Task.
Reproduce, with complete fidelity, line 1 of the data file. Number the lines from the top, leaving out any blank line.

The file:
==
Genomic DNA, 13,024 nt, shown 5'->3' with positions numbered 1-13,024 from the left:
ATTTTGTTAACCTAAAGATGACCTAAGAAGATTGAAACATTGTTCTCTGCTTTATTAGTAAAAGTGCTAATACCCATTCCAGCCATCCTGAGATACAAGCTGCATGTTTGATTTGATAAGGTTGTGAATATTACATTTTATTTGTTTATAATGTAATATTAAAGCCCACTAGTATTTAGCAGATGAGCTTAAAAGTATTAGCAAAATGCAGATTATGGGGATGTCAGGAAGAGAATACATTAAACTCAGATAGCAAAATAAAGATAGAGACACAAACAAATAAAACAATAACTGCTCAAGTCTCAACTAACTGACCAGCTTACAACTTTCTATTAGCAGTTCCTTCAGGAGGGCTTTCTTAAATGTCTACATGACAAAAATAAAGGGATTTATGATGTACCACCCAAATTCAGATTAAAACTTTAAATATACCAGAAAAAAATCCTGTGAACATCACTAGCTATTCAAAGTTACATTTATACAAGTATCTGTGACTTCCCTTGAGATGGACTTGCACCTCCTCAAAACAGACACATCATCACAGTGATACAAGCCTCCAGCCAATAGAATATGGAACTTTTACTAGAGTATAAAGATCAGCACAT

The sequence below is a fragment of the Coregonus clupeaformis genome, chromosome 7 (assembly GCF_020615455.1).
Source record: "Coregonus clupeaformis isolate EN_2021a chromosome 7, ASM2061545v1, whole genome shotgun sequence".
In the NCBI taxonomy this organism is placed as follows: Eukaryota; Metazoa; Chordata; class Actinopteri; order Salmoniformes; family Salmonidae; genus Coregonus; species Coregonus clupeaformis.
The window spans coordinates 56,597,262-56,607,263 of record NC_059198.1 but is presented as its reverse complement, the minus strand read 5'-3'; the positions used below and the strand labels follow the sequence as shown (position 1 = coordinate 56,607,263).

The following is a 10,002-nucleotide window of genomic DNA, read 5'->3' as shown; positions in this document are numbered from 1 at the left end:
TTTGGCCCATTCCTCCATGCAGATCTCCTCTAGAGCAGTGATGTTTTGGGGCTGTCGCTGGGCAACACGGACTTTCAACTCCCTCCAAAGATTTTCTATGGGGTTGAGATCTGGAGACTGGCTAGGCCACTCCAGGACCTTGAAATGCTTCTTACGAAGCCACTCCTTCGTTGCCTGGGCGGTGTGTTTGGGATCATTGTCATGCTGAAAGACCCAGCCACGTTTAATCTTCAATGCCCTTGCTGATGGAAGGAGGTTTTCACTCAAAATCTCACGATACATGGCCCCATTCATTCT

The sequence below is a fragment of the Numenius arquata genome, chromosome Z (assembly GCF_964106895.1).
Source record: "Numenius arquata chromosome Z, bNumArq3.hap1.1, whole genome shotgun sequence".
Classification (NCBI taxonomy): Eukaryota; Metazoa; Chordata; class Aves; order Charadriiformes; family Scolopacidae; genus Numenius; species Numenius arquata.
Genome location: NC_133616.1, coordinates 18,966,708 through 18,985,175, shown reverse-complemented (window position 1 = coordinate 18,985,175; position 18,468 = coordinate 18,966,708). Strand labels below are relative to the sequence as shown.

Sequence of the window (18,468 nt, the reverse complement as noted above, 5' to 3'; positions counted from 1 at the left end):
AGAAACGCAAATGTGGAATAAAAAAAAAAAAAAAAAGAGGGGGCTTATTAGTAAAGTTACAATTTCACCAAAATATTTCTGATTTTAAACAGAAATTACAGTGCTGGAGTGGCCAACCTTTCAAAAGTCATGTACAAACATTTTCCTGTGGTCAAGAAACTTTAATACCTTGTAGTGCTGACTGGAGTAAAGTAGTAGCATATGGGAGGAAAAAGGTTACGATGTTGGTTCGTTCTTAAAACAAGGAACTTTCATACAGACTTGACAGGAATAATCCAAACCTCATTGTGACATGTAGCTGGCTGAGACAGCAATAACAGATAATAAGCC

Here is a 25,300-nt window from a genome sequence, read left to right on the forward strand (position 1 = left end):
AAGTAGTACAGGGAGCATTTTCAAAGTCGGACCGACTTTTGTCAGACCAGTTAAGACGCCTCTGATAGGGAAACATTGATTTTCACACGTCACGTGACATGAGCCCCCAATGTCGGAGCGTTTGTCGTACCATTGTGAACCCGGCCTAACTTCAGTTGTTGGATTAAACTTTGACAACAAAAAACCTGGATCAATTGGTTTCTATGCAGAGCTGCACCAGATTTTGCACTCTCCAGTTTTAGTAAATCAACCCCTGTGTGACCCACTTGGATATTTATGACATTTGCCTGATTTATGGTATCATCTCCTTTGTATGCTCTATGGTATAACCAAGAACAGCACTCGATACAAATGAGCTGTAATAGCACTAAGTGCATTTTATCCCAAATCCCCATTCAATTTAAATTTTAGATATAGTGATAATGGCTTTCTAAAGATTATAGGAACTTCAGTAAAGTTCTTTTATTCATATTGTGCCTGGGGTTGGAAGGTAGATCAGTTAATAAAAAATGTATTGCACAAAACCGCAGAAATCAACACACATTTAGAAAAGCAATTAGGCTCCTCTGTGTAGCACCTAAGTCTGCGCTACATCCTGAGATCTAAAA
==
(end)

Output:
Genomic DNA, 13,024 nt, shown 5'->3' with positions numbered 1-13,024 from the left: